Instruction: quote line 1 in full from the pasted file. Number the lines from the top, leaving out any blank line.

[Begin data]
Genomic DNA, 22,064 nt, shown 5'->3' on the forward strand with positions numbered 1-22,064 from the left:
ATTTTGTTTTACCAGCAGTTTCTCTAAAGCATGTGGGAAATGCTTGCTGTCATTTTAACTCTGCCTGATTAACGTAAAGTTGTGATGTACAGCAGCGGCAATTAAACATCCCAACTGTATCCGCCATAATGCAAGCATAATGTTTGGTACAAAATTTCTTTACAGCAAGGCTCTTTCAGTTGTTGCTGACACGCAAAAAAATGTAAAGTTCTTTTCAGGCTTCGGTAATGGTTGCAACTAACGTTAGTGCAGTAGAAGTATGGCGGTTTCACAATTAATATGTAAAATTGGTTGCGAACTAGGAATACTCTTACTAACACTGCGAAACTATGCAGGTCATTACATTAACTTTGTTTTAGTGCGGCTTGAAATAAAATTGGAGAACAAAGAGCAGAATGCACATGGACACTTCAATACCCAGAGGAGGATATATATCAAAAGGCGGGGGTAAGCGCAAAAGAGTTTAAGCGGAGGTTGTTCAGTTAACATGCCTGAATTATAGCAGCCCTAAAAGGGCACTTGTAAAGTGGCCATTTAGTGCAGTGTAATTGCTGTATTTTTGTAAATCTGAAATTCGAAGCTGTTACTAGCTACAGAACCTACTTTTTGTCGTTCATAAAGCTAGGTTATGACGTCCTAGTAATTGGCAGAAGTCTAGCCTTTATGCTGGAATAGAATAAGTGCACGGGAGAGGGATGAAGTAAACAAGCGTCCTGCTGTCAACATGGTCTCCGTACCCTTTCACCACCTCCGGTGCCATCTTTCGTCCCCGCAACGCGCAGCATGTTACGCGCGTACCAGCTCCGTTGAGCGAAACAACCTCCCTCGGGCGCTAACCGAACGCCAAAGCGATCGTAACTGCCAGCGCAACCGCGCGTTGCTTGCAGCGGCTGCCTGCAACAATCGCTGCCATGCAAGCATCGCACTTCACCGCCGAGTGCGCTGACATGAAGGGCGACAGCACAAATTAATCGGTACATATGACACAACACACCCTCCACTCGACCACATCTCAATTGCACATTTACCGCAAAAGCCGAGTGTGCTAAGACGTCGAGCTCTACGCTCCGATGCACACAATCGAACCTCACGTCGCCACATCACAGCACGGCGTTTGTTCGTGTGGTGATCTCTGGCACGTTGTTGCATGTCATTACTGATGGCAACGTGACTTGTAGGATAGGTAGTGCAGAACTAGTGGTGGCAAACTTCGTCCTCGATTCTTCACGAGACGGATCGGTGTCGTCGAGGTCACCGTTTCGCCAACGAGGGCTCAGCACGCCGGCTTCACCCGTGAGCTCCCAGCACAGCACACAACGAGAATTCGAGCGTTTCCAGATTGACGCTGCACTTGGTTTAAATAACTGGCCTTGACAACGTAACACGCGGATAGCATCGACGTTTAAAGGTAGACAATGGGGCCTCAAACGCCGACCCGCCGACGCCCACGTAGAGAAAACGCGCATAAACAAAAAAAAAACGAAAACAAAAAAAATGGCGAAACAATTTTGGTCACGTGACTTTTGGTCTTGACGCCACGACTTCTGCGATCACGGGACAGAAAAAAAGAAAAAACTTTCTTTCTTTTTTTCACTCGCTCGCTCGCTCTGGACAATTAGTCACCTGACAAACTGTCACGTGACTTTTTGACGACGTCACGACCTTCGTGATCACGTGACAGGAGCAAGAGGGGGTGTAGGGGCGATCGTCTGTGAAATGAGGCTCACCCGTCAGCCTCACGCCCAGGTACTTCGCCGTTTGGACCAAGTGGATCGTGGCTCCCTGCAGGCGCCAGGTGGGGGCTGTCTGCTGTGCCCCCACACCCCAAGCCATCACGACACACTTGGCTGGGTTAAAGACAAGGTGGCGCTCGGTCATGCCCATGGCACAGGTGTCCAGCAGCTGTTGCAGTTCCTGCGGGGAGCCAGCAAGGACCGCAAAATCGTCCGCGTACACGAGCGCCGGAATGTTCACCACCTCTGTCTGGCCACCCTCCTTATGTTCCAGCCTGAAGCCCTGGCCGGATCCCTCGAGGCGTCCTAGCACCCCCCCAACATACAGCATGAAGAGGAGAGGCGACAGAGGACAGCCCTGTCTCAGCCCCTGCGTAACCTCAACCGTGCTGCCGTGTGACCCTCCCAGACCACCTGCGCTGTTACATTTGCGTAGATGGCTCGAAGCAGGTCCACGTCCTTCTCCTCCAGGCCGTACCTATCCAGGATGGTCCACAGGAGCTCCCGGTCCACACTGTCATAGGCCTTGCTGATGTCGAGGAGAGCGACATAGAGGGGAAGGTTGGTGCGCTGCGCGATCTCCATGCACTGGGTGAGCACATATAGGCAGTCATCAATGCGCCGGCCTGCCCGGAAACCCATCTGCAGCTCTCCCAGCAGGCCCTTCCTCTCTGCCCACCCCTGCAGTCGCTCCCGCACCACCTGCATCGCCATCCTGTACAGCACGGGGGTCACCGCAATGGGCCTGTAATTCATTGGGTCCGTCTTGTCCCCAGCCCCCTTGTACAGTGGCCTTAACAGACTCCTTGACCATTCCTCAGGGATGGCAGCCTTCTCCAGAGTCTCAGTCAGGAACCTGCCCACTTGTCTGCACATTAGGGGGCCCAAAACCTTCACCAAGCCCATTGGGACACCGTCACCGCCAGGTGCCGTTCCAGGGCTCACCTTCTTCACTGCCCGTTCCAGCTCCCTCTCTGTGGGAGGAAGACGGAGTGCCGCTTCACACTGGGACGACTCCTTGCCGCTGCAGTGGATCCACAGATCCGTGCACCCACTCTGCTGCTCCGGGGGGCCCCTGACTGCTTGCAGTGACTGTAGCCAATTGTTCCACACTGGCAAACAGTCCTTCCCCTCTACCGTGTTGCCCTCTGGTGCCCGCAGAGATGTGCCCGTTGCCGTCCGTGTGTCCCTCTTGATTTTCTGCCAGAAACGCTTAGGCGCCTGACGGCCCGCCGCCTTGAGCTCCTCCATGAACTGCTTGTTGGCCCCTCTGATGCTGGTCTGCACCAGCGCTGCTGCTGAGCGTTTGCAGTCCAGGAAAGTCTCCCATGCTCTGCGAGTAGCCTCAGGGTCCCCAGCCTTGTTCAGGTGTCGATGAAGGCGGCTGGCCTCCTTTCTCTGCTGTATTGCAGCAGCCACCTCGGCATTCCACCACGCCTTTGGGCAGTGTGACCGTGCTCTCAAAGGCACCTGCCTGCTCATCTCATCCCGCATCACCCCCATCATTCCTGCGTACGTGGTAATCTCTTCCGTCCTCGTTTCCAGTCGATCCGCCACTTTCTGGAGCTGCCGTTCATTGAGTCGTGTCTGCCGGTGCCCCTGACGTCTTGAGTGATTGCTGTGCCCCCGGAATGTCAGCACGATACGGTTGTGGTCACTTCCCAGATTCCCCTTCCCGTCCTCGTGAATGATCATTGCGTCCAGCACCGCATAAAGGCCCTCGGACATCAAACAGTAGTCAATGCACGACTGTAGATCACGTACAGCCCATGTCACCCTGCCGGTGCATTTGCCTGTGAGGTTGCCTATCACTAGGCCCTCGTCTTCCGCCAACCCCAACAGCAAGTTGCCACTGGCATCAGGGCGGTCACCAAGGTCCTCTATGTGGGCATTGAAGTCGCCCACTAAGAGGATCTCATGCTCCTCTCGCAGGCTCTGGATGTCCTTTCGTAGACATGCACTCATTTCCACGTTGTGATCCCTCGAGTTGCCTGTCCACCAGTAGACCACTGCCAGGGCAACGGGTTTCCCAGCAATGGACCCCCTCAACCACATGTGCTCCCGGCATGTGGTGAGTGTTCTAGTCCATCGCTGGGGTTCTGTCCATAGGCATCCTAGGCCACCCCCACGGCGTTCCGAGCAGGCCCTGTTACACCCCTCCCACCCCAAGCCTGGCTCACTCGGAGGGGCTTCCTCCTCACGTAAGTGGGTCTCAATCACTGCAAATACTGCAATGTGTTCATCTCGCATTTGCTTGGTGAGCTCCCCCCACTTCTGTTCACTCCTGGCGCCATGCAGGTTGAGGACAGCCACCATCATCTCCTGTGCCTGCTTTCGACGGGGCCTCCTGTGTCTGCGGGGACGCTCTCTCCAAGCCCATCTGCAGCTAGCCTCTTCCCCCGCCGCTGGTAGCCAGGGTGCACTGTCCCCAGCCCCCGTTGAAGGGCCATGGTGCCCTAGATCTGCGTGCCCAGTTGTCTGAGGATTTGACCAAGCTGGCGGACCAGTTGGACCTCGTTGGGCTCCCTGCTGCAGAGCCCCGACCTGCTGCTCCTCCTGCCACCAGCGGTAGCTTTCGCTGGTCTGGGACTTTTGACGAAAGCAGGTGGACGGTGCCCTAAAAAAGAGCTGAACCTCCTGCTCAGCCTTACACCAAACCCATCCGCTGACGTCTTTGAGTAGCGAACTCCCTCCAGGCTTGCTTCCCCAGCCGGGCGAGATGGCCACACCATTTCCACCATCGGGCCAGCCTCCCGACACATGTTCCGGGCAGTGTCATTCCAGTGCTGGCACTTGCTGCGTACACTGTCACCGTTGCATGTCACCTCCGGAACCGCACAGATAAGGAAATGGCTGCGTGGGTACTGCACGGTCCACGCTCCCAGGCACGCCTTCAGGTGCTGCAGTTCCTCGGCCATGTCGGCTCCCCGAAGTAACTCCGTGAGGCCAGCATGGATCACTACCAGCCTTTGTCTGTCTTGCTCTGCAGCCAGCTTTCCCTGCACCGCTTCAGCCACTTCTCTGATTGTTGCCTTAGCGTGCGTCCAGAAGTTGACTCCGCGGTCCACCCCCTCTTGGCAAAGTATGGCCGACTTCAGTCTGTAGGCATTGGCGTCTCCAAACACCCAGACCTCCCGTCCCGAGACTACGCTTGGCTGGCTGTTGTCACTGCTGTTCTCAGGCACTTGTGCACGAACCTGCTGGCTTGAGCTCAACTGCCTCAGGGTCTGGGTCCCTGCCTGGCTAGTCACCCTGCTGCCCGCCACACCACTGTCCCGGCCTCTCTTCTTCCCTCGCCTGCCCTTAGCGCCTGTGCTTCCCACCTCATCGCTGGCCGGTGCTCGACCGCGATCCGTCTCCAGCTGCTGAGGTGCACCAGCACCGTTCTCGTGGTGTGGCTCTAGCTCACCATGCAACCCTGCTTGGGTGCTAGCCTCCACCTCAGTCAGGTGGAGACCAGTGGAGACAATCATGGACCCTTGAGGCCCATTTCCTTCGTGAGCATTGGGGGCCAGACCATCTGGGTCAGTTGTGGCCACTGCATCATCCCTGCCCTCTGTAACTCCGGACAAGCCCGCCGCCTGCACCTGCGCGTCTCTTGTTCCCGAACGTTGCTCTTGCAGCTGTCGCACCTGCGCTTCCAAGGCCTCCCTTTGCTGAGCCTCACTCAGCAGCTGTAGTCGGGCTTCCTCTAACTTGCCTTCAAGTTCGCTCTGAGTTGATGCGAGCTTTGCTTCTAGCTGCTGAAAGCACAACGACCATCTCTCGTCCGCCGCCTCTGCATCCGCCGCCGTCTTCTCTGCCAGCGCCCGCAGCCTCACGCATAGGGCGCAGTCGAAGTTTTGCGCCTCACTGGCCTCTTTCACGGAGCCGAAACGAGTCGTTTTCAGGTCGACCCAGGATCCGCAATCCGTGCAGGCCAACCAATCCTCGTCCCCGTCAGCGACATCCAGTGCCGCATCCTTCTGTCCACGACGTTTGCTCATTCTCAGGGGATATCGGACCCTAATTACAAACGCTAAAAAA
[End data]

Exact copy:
Genomic DNA, 22,064 nt, shown 5'->3' on the forward strand with positions numbered 1-22,064 from the left: